2011 Class Speakers
Posted by Administrator on August 15, 2011 at 11:34 AM EDT
Written by Frank Winslow, Communications Manager
Josh Green is co-founder and CEO of Panjiva. Josh began his career at The Boston Consulting Group (BCG), where he provided strategic advice to Fortune 500 clients. Later at iFormation Group, a joint venture of BCG and Goldman Sachs, Josh launched new, technology-enabled businesses. Josh is a graduate of Dartmouth College, Harvard's Kennedy School of Government, and Harvard Business School where he received Baker Scholar honors.
What are the three most challenging aspects of global trade?
The first is lack of information. Most functions in a business have had the benefit of information, particularly over the last ten to twenty years. Somehow or another global trade has continued to be this very opaque environment where people don't have the benefit of information, so I think, particularly for people who are new to global trade, it's surprising. The question is, "How is this massive sector of the economy operating in the dark?" And largely it is.
The second biggest challenge is a patchwork of regulations. By definition, you're operating in an environment that is different than your home country. You have to understand that different countries have different rules, different laws. Getting to know those, particularly if you start operating in multiple geographies, is really hard.
I think the last is more of a cultural issue. You know, what's challenging and exciting about global trade is that you're interacting with people who are different from you. Different languages. Different cultures. Different business cultures. And trying to master those is challenging for people from every culture.
How does Panjiva address these challenges?
We're primarily focused on information. Our belief is that people who are involved in global trade deserve high quality information just like people who are involved in all other aspects of business. So we're trying to pull together information for them that is very rich, on a platform that is very easy to use. The standard we set for ourselves is Google. We want people to be able to use Panjiva if they know how to use Google. In the past, to the extent that information has been available, it has been very, very hard to make use of. So we try to make all of our services very usable. Underneath that usability, we want to have just tons and tons of information so that people can make important decisions.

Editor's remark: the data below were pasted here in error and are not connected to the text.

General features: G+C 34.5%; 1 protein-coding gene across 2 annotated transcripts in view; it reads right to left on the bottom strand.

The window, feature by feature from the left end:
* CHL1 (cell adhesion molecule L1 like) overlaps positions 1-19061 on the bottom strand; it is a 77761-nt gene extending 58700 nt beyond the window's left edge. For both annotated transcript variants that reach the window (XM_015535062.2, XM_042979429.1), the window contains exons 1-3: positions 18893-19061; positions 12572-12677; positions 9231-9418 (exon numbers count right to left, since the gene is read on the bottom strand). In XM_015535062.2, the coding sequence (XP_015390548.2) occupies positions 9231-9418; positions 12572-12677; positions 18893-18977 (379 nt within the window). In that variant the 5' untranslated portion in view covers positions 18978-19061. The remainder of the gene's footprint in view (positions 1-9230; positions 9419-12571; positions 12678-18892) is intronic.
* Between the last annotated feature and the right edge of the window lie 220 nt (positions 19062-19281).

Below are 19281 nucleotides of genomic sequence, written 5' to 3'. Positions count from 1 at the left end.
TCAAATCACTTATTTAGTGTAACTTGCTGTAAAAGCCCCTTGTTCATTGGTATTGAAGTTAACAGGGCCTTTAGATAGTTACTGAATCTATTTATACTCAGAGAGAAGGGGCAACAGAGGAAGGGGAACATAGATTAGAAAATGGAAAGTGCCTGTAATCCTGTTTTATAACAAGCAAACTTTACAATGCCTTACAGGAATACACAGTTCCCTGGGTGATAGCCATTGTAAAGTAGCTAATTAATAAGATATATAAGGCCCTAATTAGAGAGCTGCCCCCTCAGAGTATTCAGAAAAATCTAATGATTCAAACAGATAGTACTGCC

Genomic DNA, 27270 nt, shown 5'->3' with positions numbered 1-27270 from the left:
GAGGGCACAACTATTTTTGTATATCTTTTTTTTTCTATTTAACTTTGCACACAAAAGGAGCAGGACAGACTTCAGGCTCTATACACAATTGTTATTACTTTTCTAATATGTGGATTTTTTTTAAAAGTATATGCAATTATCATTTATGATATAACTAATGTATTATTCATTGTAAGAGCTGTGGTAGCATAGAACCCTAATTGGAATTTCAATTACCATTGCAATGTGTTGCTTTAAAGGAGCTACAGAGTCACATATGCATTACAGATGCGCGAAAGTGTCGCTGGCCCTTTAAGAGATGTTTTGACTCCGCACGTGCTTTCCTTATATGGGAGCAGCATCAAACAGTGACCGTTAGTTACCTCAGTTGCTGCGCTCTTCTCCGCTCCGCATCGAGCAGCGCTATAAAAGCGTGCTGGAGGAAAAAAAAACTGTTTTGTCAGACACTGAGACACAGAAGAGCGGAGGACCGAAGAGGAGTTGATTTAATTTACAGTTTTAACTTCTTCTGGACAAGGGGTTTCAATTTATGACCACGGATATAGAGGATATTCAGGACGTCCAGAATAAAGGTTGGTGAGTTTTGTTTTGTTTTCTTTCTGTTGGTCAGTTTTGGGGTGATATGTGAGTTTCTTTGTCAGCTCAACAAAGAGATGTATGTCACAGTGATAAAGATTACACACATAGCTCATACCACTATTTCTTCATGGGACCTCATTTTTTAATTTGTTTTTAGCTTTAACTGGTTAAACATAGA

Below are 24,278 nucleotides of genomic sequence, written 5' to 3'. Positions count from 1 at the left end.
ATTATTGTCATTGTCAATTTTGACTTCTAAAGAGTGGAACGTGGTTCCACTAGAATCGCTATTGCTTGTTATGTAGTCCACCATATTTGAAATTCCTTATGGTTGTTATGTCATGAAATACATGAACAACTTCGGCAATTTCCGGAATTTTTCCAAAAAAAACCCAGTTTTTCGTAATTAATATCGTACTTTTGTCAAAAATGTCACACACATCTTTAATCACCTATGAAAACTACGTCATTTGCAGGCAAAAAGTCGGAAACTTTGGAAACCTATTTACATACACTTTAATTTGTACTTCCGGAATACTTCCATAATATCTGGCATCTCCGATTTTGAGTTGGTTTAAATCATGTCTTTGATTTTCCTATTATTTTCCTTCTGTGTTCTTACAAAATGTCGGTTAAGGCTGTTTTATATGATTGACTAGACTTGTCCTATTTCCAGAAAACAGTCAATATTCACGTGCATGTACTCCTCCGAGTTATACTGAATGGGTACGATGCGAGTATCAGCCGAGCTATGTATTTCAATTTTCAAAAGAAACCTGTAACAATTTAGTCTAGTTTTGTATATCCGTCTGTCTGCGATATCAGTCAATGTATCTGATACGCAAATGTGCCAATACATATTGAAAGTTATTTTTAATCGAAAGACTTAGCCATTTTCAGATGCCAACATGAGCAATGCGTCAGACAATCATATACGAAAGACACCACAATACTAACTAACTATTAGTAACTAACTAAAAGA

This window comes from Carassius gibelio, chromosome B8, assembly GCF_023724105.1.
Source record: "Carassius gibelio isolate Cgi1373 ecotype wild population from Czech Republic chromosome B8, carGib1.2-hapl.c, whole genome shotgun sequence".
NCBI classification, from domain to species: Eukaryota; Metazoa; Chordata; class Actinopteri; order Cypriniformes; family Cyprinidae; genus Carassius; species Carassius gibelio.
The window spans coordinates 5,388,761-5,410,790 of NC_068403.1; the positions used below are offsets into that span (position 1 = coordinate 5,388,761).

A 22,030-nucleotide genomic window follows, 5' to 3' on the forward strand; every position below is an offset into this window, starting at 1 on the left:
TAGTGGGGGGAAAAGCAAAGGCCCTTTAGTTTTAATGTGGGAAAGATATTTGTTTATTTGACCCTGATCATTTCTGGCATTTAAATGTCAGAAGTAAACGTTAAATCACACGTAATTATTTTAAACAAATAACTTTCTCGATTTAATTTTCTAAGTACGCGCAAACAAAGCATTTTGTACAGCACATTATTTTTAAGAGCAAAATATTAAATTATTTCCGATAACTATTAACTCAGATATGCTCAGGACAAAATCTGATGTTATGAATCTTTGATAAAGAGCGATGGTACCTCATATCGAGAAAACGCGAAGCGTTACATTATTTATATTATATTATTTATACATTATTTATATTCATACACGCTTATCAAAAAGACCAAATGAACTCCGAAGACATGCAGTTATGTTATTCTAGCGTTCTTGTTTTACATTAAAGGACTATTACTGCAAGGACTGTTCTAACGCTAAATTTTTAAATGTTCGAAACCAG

What's the best part about working with young entrepreneurs like the one's at the Baruch Leadership Academy?
First of all it's a source of inspiration to see the energy that young, aspiring entrepreneurs have. It's a nice reminder of where I was when I was getting started, and it gives me a lot of hope for where our economy and where our country is headed. Hope is kind of in short supply these days. We're facing tough economic headwinds and to see that people are bubbling with ideas gives me a lot of hope, which is really nice.
What growing markets in global trade should young entrepreneurs pay attention to over the next four or five years?
I think the defining economic event of the 20th century was the rise of the American middle class. I think the defining economic event of the 21st century is the rise of the global middle class. I get very excited when I hear about entrepreneurs who are trying to figure out how to serve that growing global middle class, as opposed to, for instance, people who are trying to build another social network to serve the wealthy in the United States. To me, the big opportunity for the next several years and several decades is about serving that global middle class.